Cutting your risk of cancer is no longer just about shunning tobacco. Be lean. Eat healthfully. Get active. Common-sense lifestyle strategies for lowering the risk of heart disease and diabetes are now being shown to help prevent many types of cancer.

Of course, there are few absolutes in cancer prevention. Cancer is still a riddle, with many factors, including genetics, playing a role. But growing evidence suggests that there are steps that we can take to lower our chances of getting the disease, experts say.

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Kaiser Permanente losing members to cheaper plans
Sacramento Business Journal

Kaiser Permanente’s statewide membership losses in the California Public Employees’ Retirement System this year also hold true for the Sacramento region. The dominant HMO in the CalPERS program, Kaiser was the big loser when members picked coverage for 2014. The health plan had a statewide net loss of almost 13,000 members, including almost 1,500 in the four-county Sacramento metropolitan area.

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New, modern hospital set for Glenn County
The Appeal-Democrat

Glenn Medical Center officials have unveiled their final plans for a new hospital to be built in Willows. Sam Ruma, hospital administrator, said the $18 million facility could be completed in less than three years. The hospital will be built at the same Sycamore Street location as the current facility, which serves the local community as the only hospital in Glenn County. “The new hospital is going to be state-of-the art,” said Ruma, who spoke recently at the Willows Rotary Club.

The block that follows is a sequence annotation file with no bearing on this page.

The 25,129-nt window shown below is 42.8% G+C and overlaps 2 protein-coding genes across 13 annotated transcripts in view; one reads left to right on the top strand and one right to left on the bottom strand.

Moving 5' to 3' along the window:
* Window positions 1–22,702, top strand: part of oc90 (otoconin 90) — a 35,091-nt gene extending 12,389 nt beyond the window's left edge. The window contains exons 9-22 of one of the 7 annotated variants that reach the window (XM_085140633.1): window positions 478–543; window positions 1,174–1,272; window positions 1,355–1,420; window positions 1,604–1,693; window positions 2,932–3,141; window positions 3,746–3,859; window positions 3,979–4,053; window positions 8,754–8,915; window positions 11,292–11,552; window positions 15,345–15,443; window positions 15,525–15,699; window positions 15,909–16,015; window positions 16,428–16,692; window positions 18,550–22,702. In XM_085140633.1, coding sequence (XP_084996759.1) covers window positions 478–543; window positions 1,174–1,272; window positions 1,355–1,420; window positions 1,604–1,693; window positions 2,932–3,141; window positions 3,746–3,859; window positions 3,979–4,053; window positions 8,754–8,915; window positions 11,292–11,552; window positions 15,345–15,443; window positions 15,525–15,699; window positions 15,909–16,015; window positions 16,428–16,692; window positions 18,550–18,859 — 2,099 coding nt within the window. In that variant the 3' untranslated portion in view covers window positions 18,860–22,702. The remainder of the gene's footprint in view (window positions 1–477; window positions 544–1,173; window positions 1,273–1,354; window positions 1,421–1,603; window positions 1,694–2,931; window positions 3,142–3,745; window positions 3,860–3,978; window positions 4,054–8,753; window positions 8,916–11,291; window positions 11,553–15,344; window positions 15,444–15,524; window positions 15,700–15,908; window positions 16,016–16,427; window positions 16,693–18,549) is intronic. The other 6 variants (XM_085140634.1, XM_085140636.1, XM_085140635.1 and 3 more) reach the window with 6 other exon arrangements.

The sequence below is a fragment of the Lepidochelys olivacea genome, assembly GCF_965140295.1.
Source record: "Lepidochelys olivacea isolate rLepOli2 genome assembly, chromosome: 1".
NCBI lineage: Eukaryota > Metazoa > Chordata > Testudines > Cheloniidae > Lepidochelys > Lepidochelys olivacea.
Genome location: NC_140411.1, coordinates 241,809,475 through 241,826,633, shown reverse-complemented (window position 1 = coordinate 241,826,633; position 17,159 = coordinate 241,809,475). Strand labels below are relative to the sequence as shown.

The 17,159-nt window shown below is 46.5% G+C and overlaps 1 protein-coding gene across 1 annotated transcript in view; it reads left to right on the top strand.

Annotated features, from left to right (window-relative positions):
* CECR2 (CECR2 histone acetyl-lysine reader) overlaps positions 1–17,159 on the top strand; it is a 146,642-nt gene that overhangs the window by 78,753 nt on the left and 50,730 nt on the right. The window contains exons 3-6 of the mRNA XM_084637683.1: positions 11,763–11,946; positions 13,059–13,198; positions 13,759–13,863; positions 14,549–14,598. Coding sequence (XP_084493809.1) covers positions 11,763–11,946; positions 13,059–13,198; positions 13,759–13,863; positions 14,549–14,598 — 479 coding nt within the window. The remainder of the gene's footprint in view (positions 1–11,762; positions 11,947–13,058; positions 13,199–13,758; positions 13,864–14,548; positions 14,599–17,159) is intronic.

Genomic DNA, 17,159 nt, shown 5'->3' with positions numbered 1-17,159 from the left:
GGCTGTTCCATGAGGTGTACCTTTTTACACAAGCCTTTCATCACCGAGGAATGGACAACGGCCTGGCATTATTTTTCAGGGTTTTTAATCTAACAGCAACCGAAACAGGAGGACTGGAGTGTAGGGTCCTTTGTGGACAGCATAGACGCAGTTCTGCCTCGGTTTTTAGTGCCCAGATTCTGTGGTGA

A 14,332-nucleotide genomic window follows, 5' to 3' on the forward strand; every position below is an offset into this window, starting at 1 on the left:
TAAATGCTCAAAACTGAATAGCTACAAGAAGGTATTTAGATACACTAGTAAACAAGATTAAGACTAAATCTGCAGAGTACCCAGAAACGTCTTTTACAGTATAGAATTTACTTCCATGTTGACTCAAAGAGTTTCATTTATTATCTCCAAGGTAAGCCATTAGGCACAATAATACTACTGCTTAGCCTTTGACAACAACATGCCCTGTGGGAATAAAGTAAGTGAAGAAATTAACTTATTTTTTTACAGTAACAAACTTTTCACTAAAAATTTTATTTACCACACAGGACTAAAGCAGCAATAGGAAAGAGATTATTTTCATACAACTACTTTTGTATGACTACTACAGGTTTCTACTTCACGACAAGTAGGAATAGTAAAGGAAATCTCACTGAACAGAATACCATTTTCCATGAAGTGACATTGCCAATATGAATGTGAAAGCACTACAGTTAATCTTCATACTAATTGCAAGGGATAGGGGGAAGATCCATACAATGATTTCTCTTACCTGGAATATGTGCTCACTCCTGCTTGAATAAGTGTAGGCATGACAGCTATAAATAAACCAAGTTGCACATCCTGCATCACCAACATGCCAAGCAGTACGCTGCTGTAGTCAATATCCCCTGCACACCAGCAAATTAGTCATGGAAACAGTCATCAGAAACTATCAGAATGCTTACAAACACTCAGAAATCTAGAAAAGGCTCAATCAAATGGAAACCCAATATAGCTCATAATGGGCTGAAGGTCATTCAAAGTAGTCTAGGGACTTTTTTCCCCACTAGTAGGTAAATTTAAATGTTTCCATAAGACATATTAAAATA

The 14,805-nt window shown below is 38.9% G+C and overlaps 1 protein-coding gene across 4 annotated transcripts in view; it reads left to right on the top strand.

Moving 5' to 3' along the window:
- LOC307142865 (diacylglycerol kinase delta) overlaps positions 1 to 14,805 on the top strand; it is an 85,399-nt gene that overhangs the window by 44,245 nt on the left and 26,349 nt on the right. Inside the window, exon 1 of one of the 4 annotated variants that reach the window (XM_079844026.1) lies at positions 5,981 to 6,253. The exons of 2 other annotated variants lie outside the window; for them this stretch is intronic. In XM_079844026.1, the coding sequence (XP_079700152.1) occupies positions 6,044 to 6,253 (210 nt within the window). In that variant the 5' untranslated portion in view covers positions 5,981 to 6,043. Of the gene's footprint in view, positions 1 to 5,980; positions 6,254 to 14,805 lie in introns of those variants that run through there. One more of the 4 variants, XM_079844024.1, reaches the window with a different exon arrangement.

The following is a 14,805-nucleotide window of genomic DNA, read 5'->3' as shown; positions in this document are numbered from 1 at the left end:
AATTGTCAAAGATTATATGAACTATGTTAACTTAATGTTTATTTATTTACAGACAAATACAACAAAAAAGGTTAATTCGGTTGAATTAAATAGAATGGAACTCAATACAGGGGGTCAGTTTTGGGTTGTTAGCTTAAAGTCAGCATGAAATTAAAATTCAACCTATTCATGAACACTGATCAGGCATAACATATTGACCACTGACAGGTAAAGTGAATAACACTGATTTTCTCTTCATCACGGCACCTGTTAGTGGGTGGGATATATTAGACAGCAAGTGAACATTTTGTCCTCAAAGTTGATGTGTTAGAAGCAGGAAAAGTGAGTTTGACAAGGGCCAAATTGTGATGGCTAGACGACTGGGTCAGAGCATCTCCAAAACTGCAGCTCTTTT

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Pioneers Memorial Hospital receives Women’s Choice Award for Best Hospitals in Emergency Care
Imperial Valley Press Online

Pioneers Memorial Hospital has recently received one of the Women’s Choice Awards for Best Hospitals in Emergency Care. The Women’s Choice Award believes in educating and empowering women to make smart choices, whether in healthcare or other life choices such as travel or auto services and dealerships. Of more than 3,000 hospitals considered throughout the country, only 241 of them were awarded for outstanding emergency care.

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El Centro Regional Medical Center moves forward to update facility, meet state seismic requirements
Imperial Valley Press Online

El Centro Regional Medical Center is working on updating its facility to meet seismic requirements put forth by the state. Funding for the upgrades is up in the air while an affiliation for the hospital is being sought. In the meantime, ECRMC staff is looking at hospital funds and alternative sources to fund the construction of a new 29,000 square foot, two-story building addition that would be built next to the current hospital.